Book Series MediTo - Archaeological and Historical Landscapes of Mediterranean Central Italy, vol. 2

Medieval Landscapes of Southern Etruria

The Excavations at Capalbiaccio Tricosto (1976–2010)

Michelle Hobart (ed)

  • Pages: 366 p.
  • Size:216 x 280 mm
  • Illustrations:83 b/w, 92 col., 23 tables b/w., 61 maps b/w, 8 maps color
  • Language(s):English
  • Publication Year:2023

  • ISBN: 978-2-503-59775-1
  • Paperback
  • Available
  • ISBN: 978-2-503-59776-8
  • E-book
  • Available


Michelle Hobart is an archaeologist focusing on central Italy and the Mediterranean. Her interests range from urban and rural medieval settlements to landscape archaeology. She has a Ph.D. in medieval architecture from the Institute of Fine Arts, NY. Hobart is co-director of the IMPERO project and a related field school with SUNY Buffalo and Michigan State University. She is faculty at Cooper Union (NY) and among other publications, has recently authored and edited A Companion to Sardinian History, 500 – 1500 (Brill). 


The fortified hilltop town of Capalbiaccio is a lost Etruscan settlement, a site that developed out of prehistory to become an important colony and grain provider for the Roman Empire, before being sacrificed to medieval intrigue and conquest by the Republic of Siena. The site, together with the castle of Tricosto, was first excavated forty-five years ago, but the results were never published. Then, in recent years, archaeologist Michelle Hobart was invited to explore the area with a new team and employ the latest techniques of remote sensing to explore the landscape and fortifications. The results of both explorations are presented here for the first time in this volume, which combines the invasive and non-invasive approaches of two generations of archaeologists to reveal what attracted settlers to this site, from the inhabitants of the late Bronze Age through to the most important families of medieval Tuscany. This book employs the best of the latest geophysical techniques and time-tested approaches to ground the history of Capalbiaccio, and to narrate how the fate of this small village was inextricably linked to regional and national networks, as control of the territory and the settlement’s reason for being evolved over time.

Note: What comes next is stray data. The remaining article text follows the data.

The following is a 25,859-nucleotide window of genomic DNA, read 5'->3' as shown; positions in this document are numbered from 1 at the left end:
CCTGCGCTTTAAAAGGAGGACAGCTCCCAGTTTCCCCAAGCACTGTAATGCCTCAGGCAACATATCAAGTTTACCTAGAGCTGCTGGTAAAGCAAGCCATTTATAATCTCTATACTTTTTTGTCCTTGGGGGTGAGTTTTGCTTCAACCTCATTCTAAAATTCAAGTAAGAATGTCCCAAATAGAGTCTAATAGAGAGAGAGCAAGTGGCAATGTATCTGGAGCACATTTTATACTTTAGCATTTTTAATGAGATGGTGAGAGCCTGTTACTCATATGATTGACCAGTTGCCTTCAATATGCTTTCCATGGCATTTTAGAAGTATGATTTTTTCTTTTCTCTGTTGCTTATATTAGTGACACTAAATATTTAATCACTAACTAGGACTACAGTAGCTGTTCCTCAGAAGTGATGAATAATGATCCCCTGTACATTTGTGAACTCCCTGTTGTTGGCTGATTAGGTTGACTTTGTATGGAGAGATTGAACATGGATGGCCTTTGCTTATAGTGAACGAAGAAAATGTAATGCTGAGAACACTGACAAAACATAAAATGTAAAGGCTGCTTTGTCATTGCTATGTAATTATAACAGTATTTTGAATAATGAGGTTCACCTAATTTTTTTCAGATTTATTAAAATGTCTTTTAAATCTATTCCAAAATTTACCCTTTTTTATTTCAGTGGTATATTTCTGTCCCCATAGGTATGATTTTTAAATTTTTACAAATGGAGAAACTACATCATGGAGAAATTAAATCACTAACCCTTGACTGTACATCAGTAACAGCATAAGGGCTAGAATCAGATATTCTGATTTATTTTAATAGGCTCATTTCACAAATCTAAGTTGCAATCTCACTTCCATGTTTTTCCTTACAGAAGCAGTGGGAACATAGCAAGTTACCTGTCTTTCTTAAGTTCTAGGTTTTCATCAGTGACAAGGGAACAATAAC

List of Illustrations


Part I. Genesis of the Project

1. The Archaeology of Coastal, Southern Tuscany
Michelle Hobart

2. Capalbiaccio: The Initial Archaeological Campaigns (1976–1980)
Stephen L. Dyson

Part II. Recent Research and Non-Invasive Archaeology

3. Geo-Archaeology of Coastal Southern Tuscany
Nicoletta Barocca

4. Geophysical Prospecting, Topography, Thermal Camera and DEM
Laura Cerri and Emanuele Mariotti

5. Medieval Wall Reading: The Archaeology of Architecture
Irene Corti

Part III. Material Culture and Survey of Post Medieval Southern Tuscany

6. Analysis of the Material Culture
Michelle Hobart

7. Pre-Etruscan, Etruscan, and Roman Pottery
Valeria Acconcia

8. Capalbiaccio and the Early Medieval Pottery in Southern Tuscany (900–1000)
Emanuele Vaccaro

9. A Comparative Study of Pottery from Southern Tuscany and Latium (1000–1200)
Chiara Valdambrini

10. Medieval Pottery (1200–1400)
Michelle Hobart

11. Small Finds
Elisa Rubegni

12. Coins
Alessia Rovelli

13. Archaeozoological Remains
Diana C. Crader

14. Field Survey of the Post-Medieval Settlement Patterns in Southern Tuscany
Herman Salvadori

Part IV. Historical Reconstructions and Conclusions

15. Reassessing the Etruscan Valle d’Oro
Michelle Hobart

16. Builders of Landscapes: The Aldobrandeschi and the Castle of Tricosto
Michelle Hobart

17. Concluding Remarks and Open Questions
Michelle Hobart

Castle and Countryside: Capalbiaccio and the Changing Settlement History of the Ager Cosanus
Stephen L. Dyson

Works Cited

Author Biographies